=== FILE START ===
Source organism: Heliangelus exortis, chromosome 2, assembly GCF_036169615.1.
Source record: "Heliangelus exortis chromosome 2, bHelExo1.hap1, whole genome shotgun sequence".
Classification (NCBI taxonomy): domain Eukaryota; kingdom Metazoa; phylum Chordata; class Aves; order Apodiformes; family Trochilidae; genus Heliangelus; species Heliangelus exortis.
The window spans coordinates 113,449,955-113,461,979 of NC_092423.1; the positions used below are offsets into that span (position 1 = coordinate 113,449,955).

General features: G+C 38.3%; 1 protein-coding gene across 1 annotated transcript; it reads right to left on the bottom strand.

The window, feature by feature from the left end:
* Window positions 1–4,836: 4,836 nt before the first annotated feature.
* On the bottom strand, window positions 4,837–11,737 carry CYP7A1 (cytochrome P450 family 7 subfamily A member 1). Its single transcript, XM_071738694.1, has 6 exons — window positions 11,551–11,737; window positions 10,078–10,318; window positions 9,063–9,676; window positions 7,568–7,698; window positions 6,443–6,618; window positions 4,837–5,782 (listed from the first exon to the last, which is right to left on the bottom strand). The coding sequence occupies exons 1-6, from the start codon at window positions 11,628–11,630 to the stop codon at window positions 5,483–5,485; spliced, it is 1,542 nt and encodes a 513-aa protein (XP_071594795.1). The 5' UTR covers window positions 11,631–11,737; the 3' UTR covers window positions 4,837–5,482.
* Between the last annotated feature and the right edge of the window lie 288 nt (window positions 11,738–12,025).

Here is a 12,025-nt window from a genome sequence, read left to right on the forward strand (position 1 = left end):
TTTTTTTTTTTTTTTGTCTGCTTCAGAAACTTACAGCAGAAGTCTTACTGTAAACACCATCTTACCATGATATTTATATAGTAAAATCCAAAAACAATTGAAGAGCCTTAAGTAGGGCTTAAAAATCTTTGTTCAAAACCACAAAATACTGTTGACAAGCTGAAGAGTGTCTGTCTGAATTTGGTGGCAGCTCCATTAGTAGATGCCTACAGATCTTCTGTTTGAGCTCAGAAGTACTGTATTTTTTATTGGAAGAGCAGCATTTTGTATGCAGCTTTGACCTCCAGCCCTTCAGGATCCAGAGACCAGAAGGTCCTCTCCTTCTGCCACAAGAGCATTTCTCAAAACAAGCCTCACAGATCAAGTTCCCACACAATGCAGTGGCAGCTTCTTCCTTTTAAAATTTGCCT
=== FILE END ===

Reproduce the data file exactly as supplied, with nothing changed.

Source organism: Heliangelus exortis, chromosome 2, assembly GCF_036169615.1.
Source record: "Heliangelus exortis chromosome 2, bHelExo1.hap1, whole genome shotgun sequence".
Classification (NCBI taxonomy): domain Eukaryota; kingdom Metazoa; phylum Chordata; class Aves; order Apodiformes; family Trochilidae; genus Heliangelus; species Heliangelus exortis.
The window spans coordinates 113,449,955-113,461,979 of NC_092423.1; the positions used below are offsets into that span (position 1 = coordinate 113,449,955).

General features: G+C 38.3%; 1 protein-coding gene across 1 annotated transcript; it reads right to left on the bottom strand.

The window, feature by feature from the left end:
* Window positions 1–4,836: 4,836 nt before the first annotated feature.
* On the bottom strand, window positions 4,837–11,737 carry CYP7A1 (cytochrome P450 family 7 subfamily A member 1). Its single transcript, XM_071738694.1, has 6 exons — window positions 11,551–11,737; window positions 10,078–10,318; window positions 9,063–9,676; window positions 7,568–7,698; window positions 6,443–6,618; window positions 4,837–5,782 (listed from the first exon to the last, which is right to left on the bottom strand). The coding sequence occupies exons 1-6, from the start codon at window positions 11,628–11,630 to the stop codon at window positions 5,483–5,485; spliced, it is 1,542 nt and encodes a 513-aa protein (XP_071594795.1). The 5' UTR covers window positions 11,631–11,737; the 3' UTR covers window positions 4,837–5,482.
* Between the last annotated feature and the right edge of the window lie 288 nt (window positions 11,738–12,025).

Here is a 12,025-nt window from a genome sequence, read left to right on the forward strand (position 1 = left end):
TTTTTTTTTTTTTTTGTCTGCTTCAGAAACTTACAGCAGAAGTCTTACTGTAAACACCATCTTACCATGATATTTATATAGTAAAATCCAAAAACAATTGAAGAGCCTTAAGTAGGGCTTAAAAATCTTTGTTCAAAACCACAAAATACTGTTGACAAGCTGAAGAGTGTCTGTCTGAATTTGGTGGCAGCTCCATTAGTAGATGCCTACAGATCTTCTGTTTGAGCTCAGAAGTACTGTATTTTTTATTGGAAGAGCAGCATTTTGTATGCAGCTTTGACCTCCAGCCCTTCAGGATCCAGAGACCAGAAGGTCCTCTCCTTCTGCCACAAGAGCATTTCTCAAAACAAGCCTCACAGATCAAGTTCCCACACAATGCAGTGGCAGCTTCTTCCTTTTAAAATTTGCCT